Rob Ford is obviously not happy. Over the course of the meeting, his administration tried everything from a deferral motion to spiteful procedural delay in an effort to stave off the inevitable vote. In the end, nothing worked. The mayor went down, losing a major vote on transit.

Afterwards, Ford attempted to save face by declaring today’s meeting irrelevant. On his Facebook page, he promised that the fight for transit is not over. But given the province’s reaction and the nature of today’s vote, it’s hard to see his statements as anything more than a lame duck mayor grasping for relevance in the face of total defeat.


6
Feb 12

Why are some councillors set to vote against transit in their wards?

Councillors Against Transit: How are councillors voting on projects set to pass through their wards?

Councillors Against Transit? Some councillors are set to vote against transit projects that would run through their wards. (The Sheppard East LRT will also skirt the wards of Councillors Del Grande & Moeser.)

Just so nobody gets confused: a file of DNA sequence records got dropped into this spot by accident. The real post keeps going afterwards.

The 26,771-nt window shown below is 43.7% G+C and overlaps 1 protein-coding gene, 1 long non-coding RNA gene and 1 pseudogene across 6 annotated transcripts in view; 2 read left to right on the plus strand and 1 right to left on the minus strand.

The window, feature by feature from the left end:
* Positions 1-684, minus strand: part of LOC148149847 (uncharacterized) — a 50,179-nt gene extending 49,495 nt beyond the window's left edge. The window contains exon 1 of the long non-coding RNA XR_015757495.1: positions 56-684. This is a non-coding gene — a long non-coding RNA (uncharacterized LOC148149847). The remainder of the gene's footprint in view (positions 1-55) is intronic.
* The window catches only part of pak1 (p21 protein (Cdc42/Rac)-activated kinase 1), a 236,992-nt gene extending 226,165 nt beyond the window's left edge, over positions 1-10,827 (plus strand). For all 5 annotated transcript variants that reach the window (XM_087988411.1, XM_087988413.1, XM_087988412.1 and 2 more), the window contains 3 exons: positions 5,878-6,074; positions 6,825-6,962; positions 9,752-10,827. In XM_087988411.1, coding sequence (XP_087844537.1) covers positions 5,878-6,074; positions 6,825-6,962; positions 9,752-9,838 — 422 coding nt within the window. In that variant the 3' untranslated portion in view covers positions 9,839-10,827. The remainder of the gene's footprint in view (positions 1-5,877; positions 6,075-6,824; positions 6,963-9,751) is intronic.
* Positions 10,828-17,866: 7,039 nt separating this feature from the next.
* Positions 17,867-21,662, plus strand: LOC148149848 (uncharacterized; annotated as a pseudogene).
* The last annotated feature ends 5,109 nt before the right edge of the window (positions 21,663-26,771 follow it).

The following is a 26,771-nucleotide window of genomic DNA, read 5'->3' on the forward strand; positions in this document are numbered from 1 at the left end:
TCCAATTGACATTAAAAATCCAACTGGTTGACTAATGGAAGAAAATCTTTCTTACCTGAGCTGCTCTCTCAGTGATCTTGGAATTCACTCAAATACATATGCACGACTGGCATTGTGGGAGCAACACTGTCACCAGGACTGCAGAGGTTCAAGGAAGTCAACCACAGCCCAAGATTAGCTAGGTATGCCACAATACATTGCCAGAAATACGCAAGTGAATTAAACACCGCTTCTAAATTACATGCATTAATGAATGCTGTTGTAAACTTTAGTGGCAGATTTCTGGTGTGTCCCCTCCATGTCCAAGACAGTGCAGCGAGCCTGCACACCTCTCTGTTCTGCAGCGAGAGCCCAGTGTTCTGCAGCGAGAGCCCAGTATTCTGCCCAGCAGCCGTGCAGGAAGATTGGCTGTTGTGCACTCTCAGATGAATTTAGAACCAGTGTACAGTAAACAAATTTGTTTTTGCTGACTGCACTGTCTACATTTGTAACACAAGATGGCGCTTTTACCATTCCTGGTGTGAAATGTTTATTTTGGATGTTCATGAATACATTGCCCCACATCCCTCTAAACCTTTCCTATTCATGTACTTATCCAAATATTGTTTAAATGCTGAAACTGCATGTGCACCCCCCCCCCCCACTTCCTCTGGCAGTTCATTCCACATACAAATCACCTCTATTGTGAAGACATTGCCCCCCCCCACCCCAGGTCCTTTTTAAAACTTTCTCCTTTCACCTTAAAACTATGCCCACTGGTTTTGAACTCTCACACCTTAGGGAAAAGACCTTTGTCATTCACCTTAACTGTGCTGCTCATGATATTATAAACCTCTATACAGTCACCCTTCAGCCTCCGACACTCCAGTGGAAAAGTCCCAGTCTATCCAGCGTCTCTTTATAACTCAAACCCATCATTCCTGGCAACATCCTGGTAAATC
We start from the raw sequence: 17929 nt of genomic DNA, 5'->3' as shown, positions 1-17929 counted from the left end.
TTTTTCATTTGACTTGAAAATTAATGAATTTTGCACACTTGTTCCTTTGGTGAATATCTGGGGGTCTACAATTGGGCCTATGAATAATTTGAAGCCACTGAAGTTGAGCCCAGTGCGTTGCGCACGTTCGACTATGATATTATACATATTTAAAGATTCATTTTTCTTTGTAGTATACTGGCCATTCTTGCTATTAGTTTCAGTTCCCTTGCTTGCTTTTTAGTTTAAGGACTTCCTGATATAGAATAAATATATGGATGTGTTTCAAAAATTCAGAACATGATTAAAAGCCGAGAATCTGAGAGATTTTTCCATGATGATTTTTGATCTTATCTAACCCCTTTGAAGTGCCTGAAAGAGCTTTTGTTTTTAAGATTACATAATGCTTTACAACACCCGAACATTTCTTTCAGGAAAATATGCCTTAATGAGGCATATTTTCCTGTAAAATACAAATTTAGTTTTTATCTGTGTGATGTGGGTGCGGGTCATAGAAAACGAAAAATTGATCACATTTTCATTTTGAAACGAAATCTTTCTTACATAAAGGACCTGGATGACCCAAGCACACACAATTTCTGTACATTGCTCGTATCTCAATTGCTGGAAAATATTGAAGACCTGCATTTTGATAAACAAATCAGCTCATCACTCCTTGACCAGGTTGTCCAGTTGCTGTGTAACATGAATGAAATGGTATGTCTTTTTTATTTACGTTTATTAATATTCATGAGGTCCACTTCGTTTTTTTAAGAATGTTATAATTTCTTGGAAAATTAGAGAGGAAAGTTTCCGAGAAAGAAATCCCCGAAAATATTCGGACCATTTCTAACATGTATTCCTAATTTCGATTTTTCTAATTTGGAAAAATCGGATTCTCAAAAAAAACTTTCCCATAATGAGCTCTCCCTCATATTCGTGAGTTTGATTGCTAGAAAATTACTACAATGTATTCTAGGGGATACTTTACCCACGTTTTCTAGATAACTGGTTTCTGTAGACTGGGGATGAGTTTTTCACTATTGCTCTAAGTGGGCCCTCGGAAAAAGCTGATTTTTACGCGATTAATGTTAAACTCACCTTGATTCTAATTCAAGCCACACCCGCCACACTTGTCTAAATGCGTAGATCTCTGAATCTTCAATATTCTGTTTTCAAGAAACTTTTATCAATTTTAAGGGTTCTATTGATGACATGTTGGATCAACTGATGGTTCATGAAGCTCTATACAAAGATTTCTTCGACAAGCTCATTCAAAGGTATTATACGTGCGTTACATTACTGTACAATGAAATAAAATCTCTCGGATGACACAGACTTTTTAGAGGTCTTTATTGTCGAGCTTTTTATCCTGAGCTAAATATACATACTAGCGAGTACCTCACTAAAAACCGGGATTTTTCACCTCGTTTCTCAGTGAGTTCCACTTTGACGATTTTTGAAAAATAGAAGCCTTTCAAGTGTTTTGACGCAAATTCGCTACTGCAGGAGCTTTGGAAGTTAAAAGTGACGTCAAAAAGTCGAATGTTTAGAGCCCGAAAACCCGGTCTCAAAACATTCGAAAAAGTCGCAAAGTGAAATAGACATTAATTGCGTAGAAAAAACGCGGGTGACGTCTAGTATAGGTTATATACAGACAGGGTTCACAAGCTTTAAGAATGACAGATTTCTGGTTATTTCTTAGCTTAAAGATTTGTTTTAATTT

Updated Feb 7 2012: The voting chart at the bottom of this post has been updated based on new information. Councillors Moeser and Lindsay Luby are both likely to miss the meeting. Frances Nunziata confirmed which was she was leaning when she called Karen Stintz a ‘traitor’ at council yesterday. And Mark Grimes is Mark Grimes. Jaye Robinson remains the only undecided, and I could see her going either way.

It’s official. As reported by Inside Toronto’s David Nickle:

Toronto Transit Commission Chair Karen Stintz and 22 other city councillors have demanded a special Toronto City Council meeting on Wednesday, Feb. 8, to consider whether to bury the Scarborough-Eglinton Crosstown LRT through Scarborough.

Stintz, who represents Eglinton-Lawrence on council, presented the petition to the city clerk prior to the start of the city’s regular council meeting Monday, Feb. 6.

via TTC chair Stintz calls for special council meeting on Transit City | InsideToronto.com.

Twenty-four councillors signed Stintz’s petition, with James Pasternak and Gloria Lindsay Luby standing as the difference-makers. I expected to see John Parker’s name on the list — he’s been vocal throughout this debate — but he seems to have opted to play it safe. Still, there’s a good chance he’ll vote in favour of the agenda item on Wednesday.